Raspberry Pi on LG 42LH9000 with OpenELEC and IR Remote

UPDATE: Newest kernels require you to add the GPIO-Information directly into the config.txt, otherwise the LIRC won’t be available:

Append this to your /boot/config.txt (if you attach the IR receiver to GPIO 23 as stated in the article below):


I attached a Raspberry PI (Model B) via HDMI to my LG 42LH9000, a 42″ LED-TV from 2009. With the newest version of OpenELEC 4.0.0, I was suprised to find out that the most commands via CEC work out nicely. The only trouble I had was, that the „Back“ and „Exit“-Buttons didn’t work at all. Instead, I had to press „STOP“ and „OK“ directly after each other in a short time for „Back“ and „STOP“ and „PAUSE“ for an „Exit“.

As I was using an IR remote control anyways, I thought the raspberry could receive the data for the two missing buttons directly. At first, I needed an IR receiver diode. That was easy, as I still had an old, broken mini-helicopter which was steered using IR. As the helicopter itself was useless, I desoldered the IR receiver. I couldn’t make out a model number, so I simply guessed.

Facing the side with the receiver (that’s the side with the little bump), you can see three legs coming out of it. The left one I used for „DATA“, the middle one for „GND“ and the right one for „Vs“. As the helicopter was working with a lithium battery, I simply guessed that the receiver will work out nicely with only 3.3V.

Next step was wiring the receiver to the Raspberry PI. I needed +3.3V, GND and a useful GPIO-pin. Searching the web, I found this great view of the GPIOs. I’m sorry that I can’t give any credit to the one who created this graphic, as there are no copyright notices anywhere to find.

Raspberry PI Rev2 GPIO pinout
Raspberry PI Rev2 GPIO pinout

I attached the left („DATA“)-leg to GPIO 23, the middle leg to GND and the right leg („Vs“) to +3.3V.

After logging into my Raspberry PI, which was already running OpenELEC, I tried these commands to test if the IR receiver was working:

modprobe lirc_rpi gpio_in_pin=23 debug=1

The dmesg should return something like this:

[118254.914704] lirc_dev: IR Remote Control driver registered, major 248
[118254.915686] lirc_rpi: module is from the staging directory, the quality is unknown, you have been warned.
[118254.939532] lirc_rpi: is_right_chip bcm2708_gpio 0
[118254.939904] lirc_rpi: to_irq 193
[118255.831302] lirc_rpi: auto-detected active low receiver on GPIO pin 23
[118255.831921] lirc_rpi lirc_rpi.0: lirc_dev: driver lirc_rpi registered at minor = 0
[118255.831946] lirc_rpi: driver registered!

Now we want to make sure that the receiver is actually working. Grap your remote control, run this command and see if anything happens on the console.

mode2 -d /dev/lirc0

This is my example output when I hit the „BACK“-Button on my remote control:

space 2189447
pulse 9022
space 4473
pulse 571
space 611
pulse 520
space 567
pulse 584
space 1658
pulse 588
space 541
pulse 588
space 552
pulse 590
space 542
pulse 587
space 541
pulse 568
space 571
pulse 585
space 1659
pulse 586
space 1696
pulse 544
space 547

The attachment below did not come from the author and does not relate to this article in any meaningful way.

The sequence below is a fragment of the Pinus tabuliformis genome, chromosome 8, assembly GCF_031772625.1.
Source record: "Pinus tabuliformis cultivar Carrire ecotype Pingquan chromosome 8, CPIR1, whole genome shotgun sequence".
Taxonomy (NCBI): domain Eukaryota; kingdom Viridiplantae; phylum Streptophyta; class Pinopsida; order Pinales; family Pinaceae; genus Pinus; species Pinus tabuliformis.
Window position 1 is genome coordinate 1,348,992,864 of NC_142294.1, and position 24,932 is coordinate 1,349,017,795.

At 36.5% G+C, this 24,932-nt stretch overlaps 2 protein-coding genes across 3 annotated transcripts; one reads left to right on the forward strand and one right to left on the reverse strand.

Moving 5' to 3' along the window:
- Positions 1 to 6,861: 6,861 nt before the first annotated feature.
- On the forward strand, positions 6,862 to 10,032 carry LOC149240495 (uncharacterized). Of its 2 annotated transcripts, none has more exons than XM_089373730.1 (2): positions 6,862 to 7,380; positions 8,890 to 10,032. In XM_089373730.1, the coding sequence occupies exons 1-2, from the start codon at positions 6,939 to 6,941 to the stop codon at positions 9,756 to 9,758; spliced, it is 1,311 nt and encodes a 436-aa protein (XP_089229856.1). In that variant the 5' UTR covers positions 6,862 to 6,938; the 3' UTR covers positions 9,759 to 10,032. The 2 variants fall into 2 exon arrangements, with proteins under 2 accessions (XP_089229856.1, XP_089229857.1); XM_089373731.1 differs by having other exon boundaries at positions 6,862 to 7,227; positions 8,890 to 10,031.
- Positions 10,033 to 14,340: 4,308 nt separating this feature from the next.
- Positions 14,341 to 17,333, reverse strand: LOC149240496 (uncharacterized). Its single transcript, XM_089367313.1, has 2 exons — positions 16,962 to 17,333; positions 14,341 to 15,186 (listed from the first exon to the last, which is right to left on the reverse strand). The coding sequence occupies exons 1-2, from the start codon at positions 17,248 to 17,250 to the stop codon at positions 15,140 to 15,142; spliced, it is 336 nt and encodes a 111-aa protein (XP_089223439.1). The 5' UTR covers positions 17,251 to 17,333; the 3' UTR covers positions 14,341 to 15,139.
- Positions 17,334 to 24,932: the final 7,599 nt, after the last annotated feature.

pulse 562

The IR receiver actually works and we just saw the RAW input from the sensor!

To make sure that the next time the Raspberry PI is started, that the module is loaded correctly, type in this command:

echo "options lirc_rpi gpio_in_pin=23" >/storage/.config/modprobe.d/lirc_rpi.conf

Make sure that no LIRCD is running:

killall lircd

And start recording the input from the two buttons:

mkdir -p ~/work/lirc
cd ~/work/lirc
irrecord -d /dev/lirc0 inputlg

The last command guides you through a wizard, the two buttons are called BTN_BACK and KEY_EXIT. I added the RED button as well and mapped it to KEY_C, as this is the context menu for the KODI.

As a result, you should have a file inputlg with these contents:

# Please make this file available to others
# by sending it to <lirc@bartelmus.de>
# this config file was automatically generated
# using lirc-0.9.1-git(default) on Sun May 11 22:47:19 2014
# contributed by
# brand:                       inputlg.conf
# model no. of remote control:
# devices being controlled by this remote:
begin remote
  name  inputlg.conf
  bits           16
  eps            30
  aeps          100
  header       9006  4492
  one           565  1677
  zero          565   566
  ptrail        562
  repeat       9008  2246
  pre_data_bits   16
  pre_data       0x20DF
  gap          108236
  toggle_bit_mask 0x0
      begin codes
          KEY_EXIT                 0x14EB
          KEY_MENU                 0xDA25
          KEY_C                    0x4EB1
      end codes
end remote

As you can see I really only added the two buttons that I still needed. If you want to add any more buttons, you must know the correct names for them. These can be retrieved with a simple command. As there are MANY possible buttons available, I limit the output to those which might be useful for me. The following command for example shows me the „EXIT“-Button:

irrecord --list-namespace | grep -i exit

I assigend my „BACK“-Button from the remote to „KEY_EXIT“, as this works like a „back-button“ within KODI. The „EXIT“-Button from my remote is used as a „MENU“ key.

If you want to know which buttons are used by KODI (and in what manner), the answers lie inside the file /usr/share/kodi/system/Lircmap.xml with the section

Now copy the file to the correct location:

cp inputlg /storage/.config/lircd.conf

And reboot:


If you want to add other keys, which are normally not part of the remote control, here are the steps to work it our correctly:

Make sure that you have the Lircmap.xml from the system in your storage:

cp /usr/share/kodi/system/Lircmap.xml /storage/.kodi/userdata/Lircmap.xml

And add in the last section which starts with <remote device="devinput"> the following information:


Here are the links that helped me set this up:

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